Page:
The students leaned forward. They were starting to realize that this was unconventional material for a biology class. Many scientists, Crocker added, believe that complex life reveals the hand of an intelligent designer. The theory of intelligent design holds that while the evolutionary forces of random genetic mutation and natural selection may shape species on a small scale, they cannot account for the kind of large-scale differences between, say, chimpanzees and humans. Only some form of intelligence — most people read that phrase as "God" — could have accounted for the origin of life from nonliving matter, or the existence of complex structures within cells and organisms that rely on many parts functioning together. While many advocates of the theory of intelligent design, including Crocker, are religious, some are not. What unites these advocates is not religion but the belief that supernatural forces are active in everyday life. Science, they say, fails to see the true nature of the world when it refuses to admit anything other than material evidence. Crocker believes that biological systems cannot grow more complex on their own any more than a novel, through chance typographical errors, can turn into a different book, with a different story. How could anyone think that new books get written because of typos in old books?"

      Well well well. Kevin, what do you have to say about this?

    • Yeah, and????

      Evolution IS being force-fed, and often under threat, to many students in universities all across the USA. They are often given lower grades if they do not fully accept the mantras and consensus views of science. This is exactly what we DON'T want to do to our students if we want to produce first class scientists. They need to be FREE TO THINK.

      • No, evolution is not being force-fed, as much as chemistry or geology are not being force-fed. Evolutionary biology is a science, and that science is being taught, as it should be.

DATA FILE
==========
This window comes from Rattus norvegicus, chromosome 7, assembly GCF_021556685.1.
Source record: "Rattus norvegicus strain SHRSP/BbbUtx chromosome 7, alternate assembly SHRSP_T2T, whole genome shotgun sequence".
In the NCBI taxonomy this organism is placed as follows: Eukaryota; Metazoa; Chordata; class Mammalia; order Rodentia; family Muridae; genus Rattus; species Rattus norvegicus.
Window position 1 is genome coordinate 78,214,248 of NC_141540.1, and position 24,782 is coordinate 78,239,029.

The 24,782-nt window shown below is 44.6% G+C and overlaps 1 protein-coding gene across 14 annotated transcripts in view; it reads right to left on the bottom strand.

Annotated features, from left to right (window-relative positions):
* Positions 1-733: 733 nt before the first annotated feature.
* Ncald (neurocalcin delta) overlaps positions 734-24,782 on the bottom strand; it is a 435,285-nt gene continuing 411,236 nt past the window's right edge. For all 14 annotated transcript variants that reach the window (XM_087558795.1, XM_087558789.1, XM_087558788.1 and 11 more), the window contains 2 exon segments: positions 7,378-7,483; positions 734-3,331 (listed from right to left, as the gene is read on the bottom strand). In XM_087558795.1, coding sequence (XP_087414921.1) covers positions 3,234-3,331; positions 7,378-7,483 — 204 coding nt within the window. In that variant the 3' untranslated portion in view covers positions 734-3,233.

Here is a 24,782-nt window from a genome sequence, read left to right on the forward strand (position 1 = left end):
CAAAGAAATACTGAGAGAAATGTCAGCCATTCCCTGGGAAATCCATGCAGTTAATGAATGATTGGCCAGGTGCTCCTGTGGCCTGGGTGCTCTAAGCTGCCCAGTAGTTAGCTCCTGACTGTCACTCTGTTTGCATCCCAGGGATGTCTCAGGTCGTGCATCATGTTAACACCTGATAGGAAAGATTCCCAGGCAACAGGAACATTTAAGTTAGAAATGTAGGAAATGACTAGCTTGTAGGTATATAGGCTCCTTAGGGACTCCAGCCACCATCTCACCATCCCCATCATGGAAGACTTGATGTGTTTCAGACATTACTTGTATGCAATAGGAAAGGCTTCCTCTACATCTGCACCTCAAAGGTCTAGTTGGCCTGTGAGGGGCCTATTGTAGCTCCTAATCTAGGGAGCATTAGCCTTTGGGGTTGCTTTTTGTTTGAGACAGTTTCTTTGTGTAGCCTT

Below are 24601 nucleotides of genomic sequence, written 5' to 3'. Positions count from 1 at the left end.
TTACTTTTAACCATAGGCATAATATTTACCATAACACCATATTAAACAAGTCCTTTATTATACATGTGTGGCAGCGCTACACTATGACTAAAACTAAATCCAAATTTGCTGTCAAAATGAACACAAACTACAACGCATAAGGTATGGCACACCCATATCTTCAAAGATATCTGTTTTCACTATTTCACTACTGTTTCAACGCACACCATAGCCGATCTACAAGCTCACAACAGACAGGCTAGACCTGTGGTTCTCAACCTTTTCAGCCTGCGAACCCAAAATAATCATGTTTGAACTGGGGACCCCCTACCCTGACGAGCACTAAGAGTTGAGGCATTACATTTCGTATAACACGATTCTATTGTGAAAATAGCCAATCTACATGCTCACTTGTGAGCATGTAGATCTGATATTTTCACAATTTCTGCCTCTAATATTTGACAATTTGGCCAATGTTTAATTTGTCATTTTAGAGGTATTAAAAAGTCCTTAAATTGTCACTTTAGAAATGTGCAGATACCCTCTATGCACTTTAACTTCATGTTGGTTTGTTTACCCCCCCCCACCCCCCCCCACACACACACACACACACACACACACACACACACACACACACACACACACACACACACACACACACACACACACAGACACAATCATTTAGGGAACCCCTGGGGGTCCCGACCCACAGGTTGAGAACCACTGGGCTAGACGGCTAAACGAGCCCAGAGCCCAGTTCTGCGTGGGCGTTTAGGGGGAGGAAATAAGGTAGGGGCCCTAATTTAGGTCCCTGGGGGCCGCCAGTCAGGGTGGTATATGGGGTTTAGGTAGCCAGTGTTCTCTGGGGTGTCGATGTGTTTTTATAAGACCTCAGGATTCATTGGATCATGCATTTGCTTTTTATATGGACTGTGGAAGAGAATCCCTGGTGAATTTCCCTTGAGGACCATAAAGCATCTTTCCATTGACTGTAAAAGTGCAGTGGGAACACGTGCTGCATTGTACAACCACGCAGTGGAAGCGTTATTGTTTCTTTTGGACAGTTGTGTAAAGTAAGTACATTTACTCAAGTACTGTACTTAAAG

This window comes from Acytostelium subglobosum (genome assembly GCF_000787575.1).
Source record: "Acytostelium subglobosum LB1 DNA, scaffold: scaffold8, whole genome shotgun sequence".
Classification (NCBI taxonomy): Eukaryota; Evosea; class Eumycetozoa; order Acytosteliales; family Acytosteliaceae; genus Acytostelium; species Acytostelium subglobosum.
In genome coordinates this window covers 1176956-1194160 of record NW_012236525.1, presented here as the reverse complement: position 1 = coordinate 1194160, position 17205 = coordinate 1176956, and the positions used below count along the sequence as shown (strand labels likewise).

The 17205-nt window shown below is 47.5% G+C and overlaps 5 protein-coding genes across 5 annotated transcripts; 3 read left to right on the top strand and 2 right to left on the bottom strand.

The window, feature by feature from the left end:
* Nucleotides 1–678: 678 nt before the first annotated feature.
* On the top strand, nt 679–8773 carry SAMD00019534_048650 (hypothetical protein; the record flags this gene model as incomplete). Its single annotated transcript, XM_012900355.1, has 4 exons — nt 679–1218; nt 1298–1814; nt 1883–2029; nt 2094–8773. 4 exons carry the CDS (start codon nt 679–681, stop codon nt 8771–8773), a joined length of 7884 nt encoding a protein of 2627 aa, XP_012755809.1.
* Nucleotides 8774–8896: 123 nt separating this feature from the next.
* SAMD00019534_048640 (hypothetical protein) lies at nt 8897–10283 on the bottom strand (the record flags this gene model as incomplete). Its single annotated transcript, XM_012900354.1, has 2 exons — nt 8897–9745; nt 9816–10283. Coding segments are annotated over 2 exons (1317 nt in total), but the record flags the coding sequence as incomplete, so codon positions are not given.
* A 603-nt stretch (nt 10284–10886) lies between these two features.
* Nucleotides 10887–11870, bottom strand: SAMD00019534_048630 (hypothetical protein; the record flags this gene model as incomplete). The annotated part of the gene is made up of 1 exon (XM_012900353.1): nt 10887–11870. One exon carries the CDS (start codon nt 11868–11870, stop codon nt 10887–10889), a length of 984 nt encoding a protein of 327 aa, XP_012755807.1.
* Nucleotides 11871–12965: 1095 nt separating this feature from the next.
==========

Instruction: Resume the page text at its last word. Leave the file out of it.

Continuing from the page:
Of course students need to think, I absolutely agree with that. But dishonestly teaching them misinformation under the garb of "teaching the controversy" or "presenting all the facts" is unacceptable! Read that article again, Kevin, and understand, PLEASE, that the "facts" Dr. Crocker was touting were the old, boring, and endlessly-refuted arguments that creationists still use today.

        To quote from the article again – "While such small changes are well established, Crocker said, they are quite different from macroevolution. No one has ever seen a dog turn into a cat in a laboratory." – this stuff makes me think about bashing my head into a wall I've heard it so many times, and it's wrong! It's completely and utterly wrong! How could someone with such a flawed understanding of the evolutionary process be TEACHING students about it? I'm actually getting quite angry at the thought of it!

        Please read that article again, and please tell me you don't think the arguments she's using are valid in any way, shape or form.

  10. "Evolution IS being force-fed, and often under threat …"

    Horsehockey! … unless it is being 'forcefed under threat' when students are required to *know* calculus in a math class in order to get a good grade. Crocker was *not* teaching those kids science, she was — dishonestly — teaching them her religion. If she wants to teach religion, she should get a position teaching comparative religion. If she wants to rail against metaphysical materialism, she should get a position teaching philosophy. No one can think clearly if they are confused about such basic categories. University students have ample opportunities to explore religion and philosophy and wasting their time by dragging those subjects into a science class is just stealing their tuition money.